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History Post-confederation (1867-)

John Lennon, Yoko Ono and the Year Canada Was Cool

by (author) Greg Marquis

Publisher
James Lorimer & Company Ltd., Publishers
Initial publish date
Oct 2020
Category
Post-Confederation (1867-), Composers & Musicians, Social History, General
  • eBook

    ISBN
    9781459415423
    Publish Date
    Oct 2020
    List Price
    $16.99
  • Paperback / softback

    ISBN
    9781459415416
    Publish Date
    Oct 2020
    List Price
    $24.95

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Description

John Lennon was the world's biggest rock star in the late Sixties. With his new wife Yoko Ono, the duo were icons of the peace movement denouncing the Vietnam War.

In 1969, at the height of their popularity, they headed to Canada.

Canada was already a politically charged place. In 1968, Pierre Elliott Trudeau rode a wave of popularity dubbed Trudeaumania for its similarities to the Beatlemania of the era. The sexual revolution, hippie culture, the New Left and the peace movement were challenging norms, frightening the authorities and provoking backlash. Quebec nationalism was putting the power of the English-speaking minority running the province on the defensive, and threatening the breakup of the country.

John Lennon and Yoko Ono staged a "bed-in for peace?" at an upscale downtown Montreal hotel. The couple, aided by the CBC, saw a steady stream of journalists, musicians and activists arriving for interviews, political discussions, singing and art-making. The classic "Give Peace A Chance" was recorded there with the help of local Quebecois musicians.

Three months later they were back in Canada with Eric Clapton and other friends to play a concert festival in Toronto arranged by local promoters. American acts like Little Richard, The Doors, Bo Diddley and Alice Cooper, along with many Canadian pop musicians of the time, played at the festival.

At year's end, the duo met with Prime Minister Trudeau in Ottawa. By this time Trudeau was cracking down on dissent, mainly in Quebec, and falling out of favour with the counterculture crowd.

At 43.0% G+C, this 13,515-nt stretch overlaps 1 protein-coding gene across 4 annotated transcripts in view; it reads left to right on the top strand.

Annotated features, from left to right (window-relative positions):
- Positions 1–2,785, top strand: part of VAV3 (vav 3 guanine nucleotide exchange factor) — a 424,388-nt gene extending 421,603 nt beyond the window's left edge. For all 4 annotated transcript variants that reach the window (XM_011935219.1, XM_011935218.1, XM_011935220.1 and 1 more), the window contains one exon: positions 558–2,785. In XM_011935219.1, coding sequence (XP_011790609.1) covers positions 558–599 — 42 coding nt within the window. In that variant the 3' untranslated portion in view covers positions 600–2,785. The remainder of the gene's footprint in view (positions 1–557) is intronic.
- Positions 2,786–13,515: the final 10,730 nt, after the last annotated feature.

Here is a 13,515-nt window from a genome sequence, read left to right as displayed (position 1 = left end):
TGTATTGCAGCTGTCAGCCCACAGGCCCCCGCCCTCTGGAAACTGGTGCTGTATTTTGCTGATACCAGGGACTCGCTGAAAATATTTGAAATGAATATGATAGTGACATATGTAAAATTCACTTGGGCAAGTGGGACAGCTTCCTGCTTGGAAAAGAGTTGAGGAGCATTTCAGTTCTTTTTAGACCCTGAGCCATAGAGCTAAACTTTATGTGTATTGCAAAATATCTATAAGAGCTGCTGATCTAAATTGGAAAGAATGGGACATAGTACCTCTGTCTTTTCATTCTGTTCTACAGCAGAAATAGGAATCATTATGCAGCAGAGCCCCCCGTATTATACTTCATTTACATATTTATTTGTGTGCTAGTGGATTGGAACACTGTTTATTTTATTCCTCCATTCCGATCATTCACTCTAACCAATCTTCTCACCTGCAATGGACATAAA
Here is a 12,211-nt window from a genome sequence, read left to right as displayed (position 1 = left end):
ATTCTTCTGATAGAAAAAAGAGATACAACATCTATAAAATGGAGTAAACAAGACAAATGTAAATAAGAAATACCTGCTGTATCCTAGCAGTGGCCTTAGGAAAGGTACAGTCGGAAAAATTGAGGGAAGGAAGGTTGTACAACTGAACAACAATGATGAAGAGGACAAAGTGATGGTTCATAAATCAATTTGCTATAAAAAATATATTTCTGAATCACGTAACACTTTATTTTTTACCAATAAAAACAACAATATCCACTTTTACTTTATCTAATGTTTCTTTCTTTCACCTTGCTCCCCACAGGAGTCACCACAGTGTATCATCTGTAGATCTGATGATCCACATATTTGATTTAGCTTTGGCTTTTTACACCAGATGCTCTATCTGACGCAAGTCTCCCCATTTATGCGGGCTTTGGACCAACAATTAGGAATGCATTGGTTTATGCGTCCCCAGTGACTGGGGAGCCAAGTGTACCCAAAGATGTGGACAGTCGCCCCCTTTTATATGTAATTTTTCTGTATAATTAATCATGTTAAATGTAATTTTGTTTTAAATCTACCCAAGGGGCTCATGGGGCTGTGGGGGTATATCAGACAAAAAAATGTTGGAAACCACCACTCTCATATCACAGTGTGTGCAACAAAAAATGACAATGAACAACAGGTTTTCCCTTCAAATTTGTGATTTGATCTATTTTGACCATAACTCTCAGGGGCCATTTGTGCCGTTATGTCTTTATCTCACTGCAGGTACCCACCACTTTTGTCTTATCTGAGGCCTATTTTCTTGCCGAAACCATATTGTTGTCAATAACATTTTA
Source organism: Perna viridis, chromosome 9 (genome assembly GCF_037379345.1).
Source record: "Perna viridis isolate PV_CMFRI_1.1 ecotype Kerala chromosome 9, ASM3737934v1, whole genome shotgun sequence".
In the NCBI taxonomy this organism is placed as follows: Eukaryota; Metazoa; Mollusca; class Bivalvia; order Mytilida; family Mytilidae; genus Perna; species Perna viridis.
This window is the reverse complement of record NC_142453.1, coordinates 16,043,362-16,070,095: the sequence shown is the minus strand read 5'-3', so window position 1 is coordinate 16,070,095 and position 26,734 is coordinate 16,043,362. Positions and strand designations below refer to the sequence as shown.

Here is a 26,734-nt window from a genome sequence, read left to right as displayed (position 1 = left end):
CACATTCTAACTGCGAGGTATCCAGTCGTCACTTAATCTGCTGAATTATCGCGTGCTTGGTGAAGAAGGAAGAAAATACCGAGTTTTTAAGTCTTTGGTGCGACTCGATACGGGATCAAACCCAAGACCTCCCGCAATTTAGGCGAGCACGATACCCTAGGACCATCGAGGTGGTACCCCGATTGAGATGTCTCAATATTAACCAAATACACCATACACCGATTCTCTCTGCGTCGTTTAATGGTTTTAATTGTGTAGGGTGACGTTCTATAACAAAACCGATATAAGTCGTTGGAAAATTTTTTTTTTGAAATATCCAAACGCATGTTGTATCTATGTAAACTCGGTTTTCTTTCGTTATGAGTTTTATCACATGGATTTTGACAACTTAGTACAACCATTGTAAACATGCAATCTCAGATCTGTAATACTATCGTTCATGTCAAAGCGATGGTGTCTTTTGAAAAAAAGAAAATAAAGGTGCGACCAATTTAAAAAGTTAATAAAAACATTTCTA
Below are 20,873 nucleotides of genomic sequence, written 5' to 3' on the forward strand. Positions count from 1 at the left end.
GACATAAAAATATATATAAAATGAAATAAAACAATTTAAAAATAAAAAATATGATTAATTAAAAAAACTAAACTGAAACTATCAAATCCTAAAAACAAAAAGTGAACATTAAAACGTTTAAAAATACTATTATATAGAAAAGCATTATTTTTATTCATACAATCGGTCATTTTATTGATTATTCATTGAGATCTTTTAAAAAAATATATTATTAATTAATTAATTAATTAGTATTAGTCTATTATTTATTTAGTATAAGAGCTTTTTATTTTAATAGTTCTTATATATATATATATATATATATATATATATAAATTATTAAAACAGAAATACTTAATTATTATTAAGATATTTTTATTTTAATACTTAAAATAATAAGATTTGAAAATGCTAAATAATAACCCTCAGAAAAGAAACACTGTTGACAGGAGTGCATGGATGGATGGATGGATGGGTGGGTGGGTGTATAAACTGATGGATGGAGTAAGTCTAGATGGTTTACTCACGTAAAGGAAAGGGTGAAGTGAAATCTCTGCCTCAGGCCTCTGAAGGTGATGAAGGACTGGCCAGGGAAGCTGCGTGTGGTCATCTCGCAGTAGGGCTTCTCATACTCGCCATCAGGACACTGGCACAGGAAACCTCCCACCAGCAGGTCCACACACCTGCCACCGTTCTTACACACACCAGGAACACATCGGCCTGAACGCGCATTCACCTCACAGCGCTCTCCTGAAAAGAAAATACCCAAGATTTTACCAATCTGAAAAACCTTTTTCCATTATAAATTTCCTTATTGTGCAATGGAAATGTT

Recounting the story of these events, historian Greg Marquis offers a unique portrayal of Canadian society in the late Sixties, recounting how politicians, activists, police, artists, musicians and businesses across Canada reacted to John and Yoko's presence and message.

 

About the author

GREG MARQUIS is a Professor in the Department of History and Politics at University of New Brunswick at Saint John (UBNSJ), specializing in Canadian history and criminal justice history. Professor Marquis has developed a number of courses in the area of law and society, and is on the editorial board of Acadiensis and the Social History of Alcohol and Drugs. In addition to criminal justice history, his research interests include urban history and urban policy, the history of popular culture and the history of alcohol and drugs. Greg Marquis lives in Quispamsis, New Brunswick.

Greg Marquis' profile page

Editorial Reviews

"Captures a seminal moment in Canada’s socio-cultural development."

 

Canada's History

"Marquis offers a detailed and compelling portrait of Lennon and Ono’s three visits to Canada in 1969, including the couple’s famous meeting with the country’s 'celebrity' prime minister Pierre Elliott Trudeau."

 

Canada's History

"A fascinating overview of a remarkable time in western culture, and an even-handed overview of a cool - or 'cool' - period of Canadian history"

Hamilton Review of Books

"Marquis has caught the texture of the time, and his instinct to inspect it through the prism of Lennon and Ono is a good (and oddly revealing) one."

The Literary Review of Canada

Other titles by Greg Marquis